Climbers are working hard to adjust to the altitude and their new environment. Multiple reports are coming in on restless nights, high heart rates, low oxygen saturation and the usual litany of GI issues. All normal.
The weather is also dominating reports with snow, low clouds and winds covering Base Camp and obscuring the top of Everest. Dave Hahn posted an amazing picture on Facebook of a wave cloud over the summit. But as usual, the next day will probably be crystal clear.
Edita Nichols climbing with Altitude Junkies has a nice post on their early journey through Tibet. It reminds me of my first trip there in 1998!
The drive from Zongmu to Nyalam was rather quick, about an hour drive from Zongmu which is on the Chinese-Nepalese border, along the Friendship Highway. Nyalam is not a very nice place, a single street town, damp and grey. Last night it started even snowing. The only way to stay warm is in your sleeping bag! The altitude here is about 3,500meters and the air feels thiner. From here, you can see a range of hills in the distance.
Those arriving at Base Camp on the South are experiencing life on the glacier. Chris trekking in with the IMG team made this observation:
While I’d expected it to be cold I hadn’t expected it to be quite so noisy. Avalanches and rockfalls from the surrounding peaks were frequent, and sounded rather like a rumble of thunder. The often strong winds made a similar sound as they barreled up the valley, so that it was sometimes only possible to tell the difference when the wind buffeted the tent – or not. The shifting of the glacier itself made sounds ranging from the gentle creaks of an old house when the heating goes off, to the slam of a car door, to a gunshot – the latter more than a little disconcerting when it came from directly beneath my tent, and doubly so when I could feel it. I consoled myself that the Khumbu is a ‘dry’ glacier, so a crevasse was unlikely to open up beneath me. But there was still the regular sound of a ball smashing through a greenhouse whenever the movements of the glacier cracked the ice on one of the many frozen pools. With all that racket, I can’t say I slept well while at Base Camp!
One of the famous features of climbing Everest are the ladders used to cross crevasses. In the Khumbu Icefall, there are between 20 and 30 crevasses. In the Western Cwm, there can be a few more and finally a couple at the base of the Lhotse Face. One the north side, there are several near crampon point as climbers ascend to the North Col.
Most Nepal side climbers will make at least four round trips through the Icefall meaning they will cross over 200 crevasses.
The ladders are not always straight across a crevasse, in fact almost never. They can go down, straight up, be positioned at an angle, anything but horizontal. There can be dual ladders in high traffic areas. Sometimes an up ladder and a down ladder.
Most teams will practice crossing ladders with their full size 8000 meter boots and crampons on while at Base Camp just to get the feel for it. But the experience is “interesting” as in what you would read from a fortune cookie.
Approaching the ladder, you pause for an inspection. How many ladders are lashed together? Not too bad if only one, but three, four or more, it sinks in the middle, it bounces. Watching a Sherpa crossing ahead, you see the wobble – left, right, up, down. It is 3D.
The safety lines are in place so you look at the anchors, the place where they are secured to the ground, or more accurately, the snow or ice. The thin nylon line is tied in a squirrelly knot through a hole in an piece of bent aluminum – a picket. That’s all? Looking across the crevasse you see the rope tied to an ice screw, but in the hot sunlight the hole has melted out and the ice screw bobs freely.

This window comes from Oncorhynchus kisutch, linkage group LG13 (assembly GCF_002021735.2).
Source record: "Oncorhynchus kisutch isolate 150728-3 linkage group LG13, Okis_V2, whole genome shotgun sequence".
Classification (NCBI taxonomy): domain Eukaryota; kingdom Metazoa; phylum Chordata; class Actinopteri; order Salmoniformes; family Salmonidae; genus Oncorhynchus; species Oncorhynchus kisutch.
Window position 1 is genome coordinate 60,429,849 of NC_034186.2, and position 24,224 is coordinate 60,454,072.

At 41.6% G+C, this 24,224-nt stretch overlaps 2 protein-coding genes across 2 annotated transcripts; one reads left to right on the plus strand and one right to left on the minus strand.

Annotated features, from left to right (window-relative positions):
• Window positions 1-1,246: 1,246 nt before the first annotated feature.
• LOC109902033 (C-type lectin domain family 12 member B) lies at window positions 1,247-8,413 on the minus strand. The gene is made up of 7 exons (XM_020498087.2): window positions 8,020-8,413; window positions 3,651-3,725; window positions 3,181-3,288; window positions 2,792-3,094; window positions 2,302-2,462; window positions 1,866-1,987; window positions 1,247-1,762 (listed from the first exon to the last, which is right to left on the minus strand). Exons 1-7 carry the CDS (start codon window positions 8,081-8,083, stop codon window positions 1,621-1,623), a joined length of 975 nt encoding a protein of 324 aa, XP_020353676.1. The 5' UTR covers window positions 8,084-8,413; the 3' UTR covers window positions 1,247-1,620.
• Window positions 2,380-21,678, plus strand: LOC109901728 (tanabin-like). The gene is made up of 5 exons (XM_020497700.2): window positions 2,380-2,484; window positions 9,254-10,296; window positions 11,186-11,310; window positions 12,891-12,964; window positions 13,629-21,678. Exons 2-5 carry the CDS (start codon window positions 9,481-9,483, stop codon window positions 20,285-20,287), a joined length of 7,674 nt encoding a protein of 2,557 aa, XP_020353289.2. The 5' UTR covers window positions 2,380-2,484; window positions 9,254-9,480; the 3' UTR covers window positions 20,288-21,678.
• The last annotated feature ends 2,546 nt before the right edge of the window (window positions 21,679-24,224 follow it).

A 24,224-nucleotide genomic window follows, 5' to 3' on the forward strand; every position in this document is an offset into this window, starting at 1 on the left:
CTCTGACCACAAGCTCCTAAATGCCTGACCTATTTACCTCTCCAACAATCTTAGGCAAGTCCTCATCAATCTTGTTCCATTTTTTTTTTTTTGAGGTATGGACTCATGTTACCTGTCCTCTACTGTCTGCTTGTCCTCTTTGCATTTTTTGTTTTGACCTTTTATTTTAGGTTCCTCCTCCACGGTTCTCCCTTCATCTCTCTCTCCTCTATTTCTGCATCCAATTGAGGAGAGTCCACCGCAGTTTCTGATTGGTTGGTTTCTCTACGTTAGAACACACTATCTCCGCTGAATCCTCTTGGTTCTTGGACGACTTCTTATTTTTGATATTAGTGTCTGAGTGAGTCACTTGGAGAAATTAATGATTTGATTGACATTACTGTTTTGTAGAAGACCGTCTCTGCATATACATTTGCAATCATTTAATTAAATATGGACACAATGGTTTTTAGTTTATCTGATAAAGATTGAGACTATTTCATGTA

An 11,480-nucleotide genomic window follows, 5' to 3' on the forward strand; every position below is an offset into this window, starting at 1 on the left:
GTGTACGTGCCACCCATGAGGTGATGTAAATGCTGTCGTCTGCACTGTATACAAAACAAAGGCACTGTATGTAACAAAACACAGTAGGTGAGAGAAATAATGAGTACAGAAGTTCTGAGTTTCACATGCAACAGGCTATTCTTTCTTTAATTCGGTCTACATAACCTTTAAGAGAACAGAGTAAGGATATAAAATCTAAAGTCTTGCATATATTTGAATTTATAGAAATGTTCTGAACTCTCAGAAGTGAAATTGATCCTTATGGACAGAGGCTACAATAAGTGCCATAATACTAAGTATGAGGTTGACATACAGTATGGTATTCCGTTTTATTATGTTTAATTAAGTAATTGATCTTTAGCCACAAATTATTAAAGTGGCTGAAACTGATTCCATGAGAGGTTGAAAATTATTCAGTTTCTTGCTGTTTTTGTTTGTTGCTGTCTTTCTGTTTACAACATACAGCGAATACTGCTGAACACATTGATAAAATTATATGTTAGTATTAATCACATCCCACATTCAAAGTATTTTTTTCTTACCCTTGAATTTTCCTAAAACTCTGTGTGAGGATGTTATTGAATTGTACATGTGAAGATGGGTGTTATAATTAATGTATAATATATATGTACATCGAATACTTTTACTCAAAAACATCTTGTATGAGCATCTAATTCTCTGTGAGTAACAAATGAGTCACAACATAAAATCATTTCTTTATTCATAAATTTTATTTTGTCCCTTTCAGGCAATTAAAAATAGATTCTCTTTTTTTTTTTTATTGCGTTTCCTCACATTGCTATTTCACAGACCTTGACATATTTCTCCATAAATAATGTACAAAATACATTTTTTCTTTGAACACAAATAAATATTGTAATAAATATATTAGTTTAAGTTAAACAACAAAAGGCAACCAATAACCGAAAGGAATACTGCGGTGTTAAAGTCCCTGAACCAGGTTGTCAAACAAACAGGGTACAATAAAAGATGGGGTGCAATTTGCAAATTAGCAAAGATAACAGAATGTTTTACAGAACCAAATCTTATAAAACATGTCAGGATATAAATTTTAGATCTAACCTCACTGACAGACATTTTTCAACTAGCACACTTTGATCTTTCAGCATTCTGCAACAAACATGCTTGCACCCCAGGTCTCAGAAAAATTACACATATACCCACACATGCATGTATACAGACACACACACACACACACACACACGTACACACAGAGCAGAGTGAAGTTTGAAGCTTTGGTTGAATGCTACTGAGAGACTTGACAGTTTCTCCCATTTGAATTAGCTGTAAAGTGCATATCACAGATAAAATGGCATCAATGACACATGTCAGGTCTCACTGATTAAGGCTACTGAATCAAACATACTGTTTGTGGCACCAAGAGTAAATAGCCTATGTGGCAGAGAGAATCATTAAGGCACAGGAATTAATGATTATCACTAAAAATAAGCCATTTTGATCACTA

Knowing you have little choice, you approach the ladder as one would approach a live chicken. Carefully, slowly, you move your feet towards the edge. Bending over, you grab the right hand safety line, then with your other hand you press the locking mechanism of your carabiner inwards and clip onto the line. Your ‘biner is tied to your harness with a short piece of nylon webbing. Repeating this procedure, you are now hooked on both safety lines. Your life is now in the hands of the makers of nylon.
Your crampon’s front points jut out from your boot as you focus your eyes on the first rung. The question is whether to put the mid part of your sole on the rung or to gingerly put your front points on one rung and the back of your boot on the trailing rung. The latter runs the risk of being caught when you lean forward, forcing the rung tightly against your crampons. Only a Cirque du Soleil move would allow you to free yourself.
Seeing the Sherpas make this move gives you confidence so you move forward. The right boot settles on the ladder, then your left foot moves quickly in place. You hold onto the ropes with a grip so tight that if you fell, your shoulder would dislocate before your grip would release.
Your hands are slightly behind you to pull the line taught. All of a sudden, the line goes tight from both sides. Teammates have squatted at both ends of the ladder to pull the rope tight making it more of a rail. You appreciate this and return the favor at the next crossing.
One step is followed by the next and then a third. Your eyes focused on the ladder, your boot, your knee – anything other than the seemingly bottomless pit below you. In the middle of the span, you realize you have not taken a breath. At 18,000 feet, this is a big mistake. You pause and take a big breath. Looking up, you see Sherpas, strangers and a black dog looking at you, wondering. You wonder as well.
A few more steps, your foot reaches the snow covered ground. You take another deep breath. Unclipping, you stand up straight, you had been slouching the entire time. Your mother would be unhappy. Looking around you feel good. Only 199 more ladder crossing to go.
Memories are Everything